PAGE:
Japan’s Coast Guard and Maritime Self-Defense Force: Cooperation among Siblings Analysis, Maritime Awareness Project
Coping with “gray zone” situations has in recent years become the core security challenge for Japan. Since September 2012, Beijing has been challenging Japan’s sovereign control of the Senkaku Islands by regularly sending law-enforcement vessels into Japanese territorial waters and contiguous zones.
Beijing sends civilian or paramilitary forces to change facts on the ground while daring the targeted country to use force to stop these activities. These incursions, which do not amount to an armed attack, are blurring the line between crime and defense, law enforcement, and military activities.
In August, an armada of 230 Chinese fishing boats, accompanied by 7 Chinese Coast Guard (CCG) vessels, was spotted near the Senkakus. This could have led to a nightmare scenario for Tokyo in which the disputed islands are seized by Chinese armed fishermen. Such a situation could quickly escalate with the arrest of the intruders at sea by the Japan Coast Guard (JCG) or on land by the police forces, followed by the deployment of Chinese naval vessels to rescue its citizens. The Japan Maritime Self-Defense Forces (JMSDF) could then be deployed on site, on the request of the Cabinet Office, only with limited authorization to use force (law-enforcement powers). This chain of events would create a tense standoff between JMSDF and Chinese naval vessels with a high risk of developing into a military incident. The dilemma for Japan would be to choose between being the first side to use force to displace the intruders and leaving them alone with the risk of Beijing claiming actual control of the islands. In this kind of scenario, a clear division of roles between the JCG and JMSDF, with the early involvement of the latter, would ensure a greater deterrence effect and a swifter and consistent response in case of an intrusion.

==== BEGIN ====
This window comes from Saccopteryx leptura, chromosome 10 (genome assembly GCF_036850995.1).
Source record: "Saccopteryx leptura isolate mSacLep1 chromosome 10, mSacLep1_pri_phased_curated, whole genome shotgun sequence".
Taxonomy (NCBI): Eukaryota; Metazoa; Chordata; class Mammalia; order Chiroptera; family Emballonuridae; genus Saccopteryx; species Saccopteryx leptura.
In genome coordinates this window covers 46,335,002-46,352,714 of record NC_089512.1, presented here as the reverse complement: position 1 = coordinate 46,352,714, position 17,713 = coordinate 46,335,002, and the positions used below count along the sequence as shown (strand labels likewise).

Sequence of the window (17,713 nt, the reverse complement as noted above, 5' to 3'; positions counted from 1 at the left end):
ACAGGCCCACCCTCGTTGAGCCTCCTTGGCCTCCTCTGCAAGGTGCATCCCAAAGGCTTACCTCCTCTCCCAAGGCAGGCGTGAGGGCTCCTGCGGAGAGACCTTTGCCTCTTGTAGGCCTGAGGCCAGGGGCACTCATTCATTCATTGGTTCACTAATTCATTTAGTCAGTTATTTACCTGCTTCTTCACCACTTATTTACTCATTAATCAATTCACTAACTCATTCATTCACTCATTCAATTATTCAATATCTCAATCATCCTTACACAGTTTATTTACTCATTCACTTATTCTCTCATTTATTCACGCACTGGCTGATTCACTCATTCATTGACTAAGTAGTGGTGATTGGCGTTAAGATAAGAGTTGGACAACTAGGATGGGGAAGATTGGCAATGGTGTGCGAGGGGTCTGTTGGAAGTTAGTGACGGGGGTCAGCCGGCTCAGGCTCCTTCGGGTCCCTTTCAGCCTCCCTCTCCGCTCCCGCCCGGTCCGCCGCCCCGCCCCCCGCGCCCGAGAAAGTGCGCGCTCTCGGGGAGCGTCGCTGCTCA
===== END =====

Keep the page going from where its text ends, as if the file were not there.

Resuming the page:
This MAP Analysis is a preview of the author’s forthcoming article in the January issue of Asia Policy.